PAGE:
The document was revamped and redesignated as a mere “treaty” in order to bypass the necessity for national referenda. The Irish government, however, was prevented from playing this game by the requirements of the Irish Constitution, and the Lisbon Treaty was duly rejected by the Irish electorate in June 2008, to the dismay and horror of the EU elites. There are now plans afoot to repeat this referendum – without any substantive changes – in the hopes of gaining the desired result in October 2009. Such is EU democracy.

This means that concerned Irish citizens have an ace in their hands, one that they can play in the interests of the hundreds of million fellow Europeans who have been deprived of a vote on the evolution of the Union to which their nations belong. A second “no” to this de facto constitution would check the headlong rush of the EU towards a common foreign policy characterised by contempt for international law and nostalgia for imperial and colonial values, as reflected in its unconditional support for the Israeli state. A common EU voice in international affairs is only desirable if that voice speaks the language of human rights and political justice, a language that has no vocabulary to express support for racism, ethnic cleansing and genocide.

Raymond Deane, here writing in a personal capacity, is a composer, a founding member and former chairperson of the Ireland Palestine Solidarity Campaign, and a patron of the People's Movement, an organisation campaigning against an EU “federal super-state”.

o que é o direito de Israel a se defender.J.Massad.20/01

fonte: EI

Israel's right to defend itself
Joseph Massad, The Electronic Intifada, 20 January 2009

Palestinians inspect a mosque in Gaza City destroyed by Israel during its 22 days of attacks on the Gaza Strip that killed more than 1,300 Palestinians, 18 January 2009. (Wissam Nassar/MaanImages)

Common Western political wisdom has it that when Western countries support Israeli military action against Arab countries or the Palestinian people, they do so because they support Israel's right to defend itself against its enemies.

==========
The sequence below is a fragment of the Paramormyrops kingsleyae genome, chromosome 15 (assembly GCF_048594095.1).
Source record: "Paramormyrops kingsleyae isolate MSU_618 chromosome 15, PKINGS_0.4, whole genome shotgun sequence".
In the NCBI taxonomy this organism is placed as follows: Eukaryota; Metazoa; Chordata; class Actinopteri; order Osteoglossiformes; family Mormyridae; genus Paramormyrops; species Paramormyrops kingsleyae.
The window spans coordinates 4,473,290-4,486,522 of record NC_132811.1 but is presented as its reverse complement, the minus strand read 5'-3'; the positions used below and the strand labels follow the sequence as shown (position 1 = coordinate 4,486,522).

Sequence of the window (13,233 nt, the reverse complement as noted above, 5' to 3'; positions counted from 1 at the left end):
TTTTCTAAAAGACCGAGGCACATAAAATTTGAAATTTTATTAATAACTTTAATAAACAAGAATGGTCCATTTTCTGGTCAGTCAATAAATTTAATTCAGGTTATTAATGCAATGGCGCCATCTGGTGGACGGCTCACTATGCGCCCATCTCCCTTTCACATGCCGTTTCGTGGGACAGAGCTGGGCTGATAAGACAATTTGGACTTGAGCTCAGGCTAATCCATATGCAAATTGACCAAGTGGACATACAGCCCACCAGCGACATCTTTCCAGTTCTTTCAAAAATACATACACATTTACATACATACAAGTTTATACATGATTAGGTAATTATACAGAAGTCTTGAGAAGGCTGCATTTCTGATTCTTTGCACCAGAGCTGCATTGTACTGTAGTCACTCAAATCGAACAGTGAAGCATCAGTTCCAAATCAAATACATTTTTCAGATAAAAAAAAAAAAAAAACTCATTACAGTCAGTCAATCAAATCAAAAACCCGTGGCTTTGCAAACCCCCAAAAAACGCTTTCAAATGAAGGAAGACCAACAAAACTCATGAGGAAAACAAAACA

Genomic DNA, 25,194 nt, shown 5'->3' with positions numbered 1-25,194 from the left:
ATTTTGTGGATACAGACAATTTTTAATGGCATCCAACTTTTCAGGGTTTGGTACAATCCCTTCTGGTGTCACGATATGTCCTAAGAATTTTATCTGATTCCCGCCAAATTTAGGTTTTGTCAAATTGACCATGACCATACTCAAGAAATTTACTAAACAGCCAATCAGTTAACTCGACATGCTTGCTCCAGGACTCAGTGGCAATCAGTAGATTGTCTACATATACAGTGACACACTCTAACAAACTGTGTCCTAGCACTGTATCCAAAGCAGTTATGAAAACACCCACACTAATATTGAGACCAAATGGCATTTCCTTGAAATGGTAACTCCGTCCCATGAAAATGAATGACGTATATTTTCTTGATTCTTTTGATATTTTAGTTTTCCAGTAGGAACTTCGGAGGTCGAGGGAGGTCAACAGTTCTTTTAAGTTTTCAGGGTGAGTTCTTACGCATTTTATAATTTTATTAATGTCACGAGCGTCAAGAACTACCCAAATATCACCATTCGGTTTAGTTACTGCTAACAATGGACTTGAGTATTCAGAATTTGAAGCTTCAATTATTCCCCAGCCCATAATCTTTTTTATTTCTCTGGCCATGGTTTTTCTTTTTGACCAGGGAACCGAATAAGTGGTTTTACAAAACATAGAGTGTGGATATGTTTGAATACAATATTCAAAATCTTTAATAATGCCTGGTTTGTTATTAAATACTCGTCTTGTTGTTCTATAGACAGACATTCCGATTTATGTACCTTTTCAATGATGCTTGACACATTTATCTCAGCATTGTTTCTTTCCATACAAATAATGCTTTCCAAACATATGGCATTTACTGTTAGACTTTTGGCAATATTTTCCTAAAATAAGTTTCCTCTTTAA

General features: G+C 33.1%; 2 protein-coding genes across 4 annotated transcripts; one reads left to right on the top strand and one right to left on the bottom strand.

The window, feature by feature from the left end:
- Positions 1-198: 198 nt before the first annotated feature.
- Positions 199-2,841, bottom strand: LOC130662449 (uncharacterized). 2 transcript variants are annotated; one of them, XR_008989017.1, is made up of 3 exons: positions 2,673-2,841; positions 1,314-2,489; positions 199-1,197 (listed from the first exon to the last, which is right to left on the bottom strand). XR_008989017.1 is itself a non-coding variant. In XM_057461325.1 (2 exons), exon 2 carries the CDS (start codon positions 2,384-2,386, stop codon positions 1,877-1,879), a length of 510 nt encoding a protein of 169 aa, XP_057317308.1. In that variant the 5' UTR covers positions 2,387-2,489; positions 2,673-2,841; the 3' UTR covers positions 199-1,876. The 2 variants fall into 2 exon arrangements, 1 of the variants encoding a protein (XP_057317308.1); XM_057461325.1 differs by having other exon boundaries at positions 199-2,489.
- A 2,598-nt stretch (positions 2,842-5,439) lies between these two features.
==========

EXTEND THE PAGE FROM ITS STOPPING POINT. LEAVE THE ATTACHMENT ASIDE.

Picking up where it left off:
This has always been established wisdom in Israel itself, even before the colonial settlement was established, wherein its predatory army is ironically named the Israel Defense Forces, not unlike the South African apartheid army, which was also known as the South African Defense Forces. This defensive nomenclature is hardly exclusive to Israel and South Africa, as many countries rushed after World War II to rename their Ministries of "War" as Ministries of "Defense." Still, Israel's allegedly defensive actions define every single war the colonial settlement has ever engaged in, even and especially when it starts these wars, which it has done in all cases except in 1973.

Thus the war of 1948 which Zionist militias started against the Palestinian people on 30 November 1947, a day after a Western-controlled Untied Nations General Assembly issued the Partition Plan, is presented as "defensive," as was its expulsion of about 400,000 Palestinians before 15 May 1948, i.e. before the day on which three Arab armies (the Egyptian, Syrian, and Iraqi armies) invaded the area that became Israel (Lebanon hardly had an army to invade with and hardly managed to retrieve two Lebanese villages that Israel had occupied, and Jordanian forces only entered the areas designated by the UN plan for the Palestinian state, and East Jerusalem which was projected to fall under UN jurisdiction).

Yet until this very day, Israel, its Western and Arab and Palestinian allies, seem to agree with the major Israeli lie that the refugee "problem" resulted from the 1948 war which Israel fought as a "defensive" war and that the responsibility of the refugees lies with the Arab governments who "started" the war. While the remaining 370,000 Palestinians Israel expelled were driven out after 15 May 1948 and before the end of January 1949 (when armistice talks began), they could ostensibly be included in the argument that their expulsion was a result of the war, but it remains unclear why the first 400,000 would be included in that category. The thousands of Palestinians who would be expelled after the armistice agreements were signed, especially those of the city of Majdal, now Ashkelon, whose population was loaded onto trucks and expelled to Gaza, does not even enter these calculations.